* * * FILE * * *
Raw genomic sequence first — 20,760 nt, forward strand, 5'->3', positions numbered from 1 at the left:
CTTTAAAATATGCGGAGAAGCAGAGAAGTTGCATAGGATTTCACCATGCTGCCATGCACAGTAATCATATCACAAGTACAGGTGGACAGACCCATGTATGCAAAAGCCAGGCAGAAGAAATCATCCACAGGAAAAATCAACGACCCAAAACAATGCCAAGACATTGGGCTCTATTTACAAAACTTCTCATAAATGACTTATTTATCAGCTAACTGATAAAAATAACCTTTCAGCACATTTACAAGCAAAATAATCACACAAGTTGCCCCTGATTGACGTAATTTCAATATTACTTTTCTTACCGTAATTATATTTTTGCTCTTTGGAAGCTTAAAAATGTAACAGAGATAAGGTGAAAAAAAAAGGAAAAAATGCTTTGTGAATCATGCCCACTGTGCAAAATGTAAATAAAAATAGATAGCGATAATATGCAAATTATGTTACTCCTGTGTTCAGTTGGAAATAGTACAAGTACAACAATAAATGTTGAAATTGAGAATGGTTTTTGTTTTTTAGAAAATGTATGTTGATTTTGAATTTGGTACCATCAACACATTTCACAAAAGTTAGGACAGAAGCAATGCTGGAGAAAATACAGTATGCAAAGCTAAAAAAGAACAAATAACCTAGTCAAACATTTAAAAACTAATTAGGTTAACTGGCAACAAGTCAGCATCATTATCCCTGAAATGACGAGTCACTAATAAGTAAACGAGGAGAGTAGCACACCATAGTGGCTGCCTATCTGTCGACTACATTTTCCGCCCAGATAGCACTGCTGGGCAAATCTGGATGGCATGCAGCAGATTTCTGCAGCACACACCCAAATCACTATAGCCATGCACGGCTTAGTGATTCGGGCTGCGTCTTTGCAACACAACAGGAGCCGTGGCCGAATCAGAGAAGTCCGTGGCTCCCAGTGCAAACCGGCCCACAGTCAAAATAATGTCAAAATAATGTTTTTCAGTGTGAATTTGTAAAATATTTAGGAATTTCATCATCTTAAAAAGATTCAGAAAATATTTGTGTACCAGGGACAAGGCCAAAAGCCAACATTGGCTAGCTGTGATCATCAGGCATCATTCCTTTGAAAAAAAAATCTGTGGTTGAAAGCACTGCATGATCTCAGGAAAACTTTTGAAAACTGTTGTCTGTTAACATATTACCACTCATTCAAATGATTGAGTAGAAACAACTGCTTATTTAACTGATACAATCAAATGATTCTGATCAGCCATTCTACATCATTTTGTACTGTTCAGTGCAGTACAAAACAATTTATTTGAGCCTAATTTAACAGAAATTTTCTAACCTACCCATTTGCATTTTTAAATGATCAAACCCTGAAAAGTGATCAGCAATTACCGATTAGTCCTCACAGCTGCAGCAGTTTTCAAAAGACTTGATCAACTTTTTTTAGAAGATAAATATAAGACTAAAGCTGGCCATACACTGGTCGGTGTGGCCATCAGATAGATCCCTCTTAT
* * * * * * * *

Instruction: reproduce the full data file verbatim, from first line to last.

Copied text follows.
Raw genomic sequence first — 20,760 nt, forward strand, 5'->3', positions numbered from 1 at the left:
CTTTAAAATATGCGGAGAAGCAGAGAAGTTGCATAGGATTTCACCATGCTGCCATGCACAGTAATCATATCACAAGTACAGGTGGACAGACCCATGTATGCAAAAGCCAGGCAGAAGAAATCATCCACAGGAAAAATCAACGACCCAAAACAATGCCAAGACATTGGGCTCTATTTACAAAACTTCTCATAAATGACTTATTTATCAGCTAACTGATAAAAATAACCTTTCAGCACATTTACAAGCAAAATAATCACACAAGTTGCCCCTGATTGACGTAATTTCAATATTACTTTTCTTACCGTAATTATATTTTTGCTCTTTGGAAGCTTAAAAATGTAACAGAGATAAGGTGAAAAAAAAAGGAAAAAATGCTTTGTGAATCATGCCCACTGTGCAAAATGTAAATAAAAATAGATAGCGATAATATGCAAATTATGTTACTCCTGTGTTCAGTTGGAAATAGTACAAGTACAACAATAAATGTTGAAATTGAGAATGGTTTTTGTTTTTTAGAAAATGTATGTTGATTTTGAATTTGGTACCATCAACACATTTCACAAAAGTTAGGACAGAAGCAATGCTGGAGAAAATACAGTATGCAAAGCTAAAAAAGAACAAATAACCTAGTCAAACATTTAAAAACTAATTAGGTTAACTGGCAACAAGTCAGCATCATTATCCCTGAAATGACGAGTCACTAATAAGTAAACGAGGAGAGTAGCACACCATAGTGGCTGCCTATCTGTCGACTACATTTTCCGCCCAGATAGCACTGCTGGGCAAATCTGGATGGCATGCAGCAGATTTCTGCAGCACACACCCAAATCACTATAGCCATGCACGGCTTAGTGATTCGGGCTGCGTCTTTGCAACACAACAGGAGCCGTGGCCGAATCAGAGAAGTCCGTGGCTCCCAGTGCAAACCGGCCCACAGTCAAAATAATGTCAAAATAATGTTTTTCAGTGTGAATTTGTAAAATATTTAGGAATTTCATCATCTTAAAAAGATTCAGAAAATATTTGTGTACCAGGGACAAGGCCAAAAGCCAACATTGGCTAGCTGTGATCATCAGGCATCATTCCTTTGAAAAAAAAATCTGTGGTTGAAAGCACTGCATGATCTCAGGAAAACTTTTGAAAACTGTTGTCTGTTAACATATTACCACTCATTCAAATGATTGAGTAGAAACAACTGCTTATTTAACTGATACAATCAAATGATTCTGATCAGCCATTCTACATCATTTTGTACTGTTCAGTGCAGTACAAAACAATTTATTTGAGCCTAATTTAACAGAAATTTTCTAACCTACCCATTTGCATTTTTAAATGATCAAACCCTGAAAAGTGATCAGCAATTACCGATTAGTCCTCACAGCTGCAGCAGTTTTCAAAAGACTTGATCAACTTTTTTTAGAAGATAAATATAAGACTAAAGCTGGCCATACACTGGTCGGTGTGGCCATCAGATAGATCCCTCTTAT